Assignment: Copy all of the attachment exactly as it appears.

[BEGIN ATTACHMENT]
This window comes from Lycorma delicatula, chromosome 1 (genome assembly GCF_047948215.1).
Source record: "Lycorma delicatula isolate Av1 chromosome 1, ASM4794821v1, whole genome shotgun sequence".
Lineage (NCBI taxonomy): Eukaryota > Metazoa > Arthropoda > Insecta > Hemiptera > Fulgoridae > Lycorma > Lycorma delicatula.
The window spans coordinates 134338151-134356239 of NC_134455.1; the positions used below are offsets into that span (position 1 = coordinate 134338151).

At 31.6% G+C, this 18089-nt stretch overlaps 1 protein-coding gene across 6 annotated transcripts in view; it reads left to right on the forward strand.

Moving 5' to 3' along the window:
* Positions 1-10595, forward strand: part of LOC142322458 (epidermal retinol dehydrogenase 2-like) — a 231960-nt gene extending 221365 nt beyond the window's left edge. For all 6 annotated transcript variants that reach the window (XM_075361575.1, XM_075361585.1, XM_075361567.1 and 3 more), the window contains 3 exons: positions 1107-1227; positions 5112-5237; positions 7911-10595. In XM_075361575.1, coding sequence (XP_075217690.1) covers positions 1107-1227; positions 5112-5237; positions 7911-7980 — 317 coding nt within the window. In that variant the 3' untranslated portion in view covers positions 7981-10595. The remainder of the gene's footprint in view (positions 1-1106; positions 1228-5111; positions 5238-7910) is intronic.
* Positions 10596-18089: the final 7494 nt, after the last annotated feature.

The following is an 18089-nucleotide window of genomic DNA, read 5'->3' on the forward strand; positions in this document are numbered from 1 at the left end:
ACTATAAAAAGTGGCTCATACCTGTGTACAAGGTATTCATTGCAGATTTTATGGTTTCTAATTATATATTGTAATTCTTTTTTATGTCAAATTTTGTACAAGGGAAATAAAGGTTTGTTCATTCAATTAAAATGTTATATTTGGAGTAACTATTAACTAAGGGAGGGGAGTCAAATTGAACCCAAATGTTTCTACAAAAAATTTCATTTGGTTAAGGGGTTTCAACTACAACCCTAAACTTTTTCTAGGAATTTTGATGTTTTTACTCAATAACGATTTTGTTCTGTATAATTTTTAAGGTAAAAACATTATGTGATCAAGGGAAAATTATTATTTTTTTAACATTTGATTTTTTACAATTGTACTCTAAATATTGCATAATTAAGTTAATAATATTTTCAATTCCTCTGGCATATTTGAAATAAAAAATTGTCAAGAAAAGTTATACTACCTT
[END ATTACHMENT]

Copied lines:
This window comes from Lycorma delicatula, chromosome 1 (genome assembly GCF_047948215.1).
Source record: "Lycorma delicatula isolate Av1 chromosome 1, ASM4794821v1, whole genome shotgun sequence".
Lineage (NCBI taxonomy): Eukaryota > Metazoa > Arthropoda > Insecta > Hemiptera > Fulgoridae > Lycorma > Lycorma delicatula.
The window spans coordinates 134338151-134356239 of NC_134455.1; the positions used below are offsets into that span (position 1 = coordinate 134338151).

At 31.6% G+C, this 18089-nt stretch overlaps 1 protein-coding gene across 6 annotated transcripts in view; it reads left to right on the forward strand.

Moving 5' to 3' along the window:
* Positions 1-10595, forward strand: part of LOC142322458 (epidermal retinol dehydrogenase 2-like) — a 231960-nt gene extending 221365 nt beyond the window's left edge. For all 6 annotated transcript variants that reach the window (XM_075361575.1, XM_075361585.1, XM_075361567.1 and 3 more), the window contains 3 exons: positions 1107-1227; positions 5112-5237; positions 7911-10595. In XM_075361575.1, coding sequence (XP_075217690.1) covers positions 1107-1227; positions 5112-5237; positions 7911-7980 — 317 coding nt within the window. In that variant the 3' untranslated portion in view covers positions 7981-10595. The remainder of the gene's footprint in view (positions 1-1106; positions 1228-5111; positions 5238-7910) is intronic.
* Positions 10596-18089: the final 7494 nt, after the last annotated feature.

The following is an 18089-nucleotide window of genomic DNA, read 5'->3' on the forward strand; positions in this document are numbered from 1 at the left end:
ACTATAAAAAGTGGCTCATACCTGTGTACAAGGTATTCATTGCAGATTTTATGGTTTCTAATTATATATTGTAATTCTTTTTTATGTCAAATTTTGTACAAGGGAAATAAAGGTTTGTTCATTCAATTAAAATGTTATATTTGGAGTAACTATTAACTAAGGGAGGGGAGTCAAATTGAACCCAAATGTTTCTACAAAAAATTTCATTTGGTTAAGGGGTTTCAACTACAACCCTAAACTTTTTCTAGGAATTTTGATGTTTTTACTCAATAACGATTTTGTTCTGTATAATTTTTAAGGTAAAAACATTATGTGATCAAGGGAAAATTATTATTTTTTTAACATTTGATTTTTTACAATTGTACTCTAAATATTGCATAATTAAGTTAATAATATTTTCAATTCCTCTGGCATATTTGAAATAAAAAATTGTCAAGAAAAGTTATACTACCTT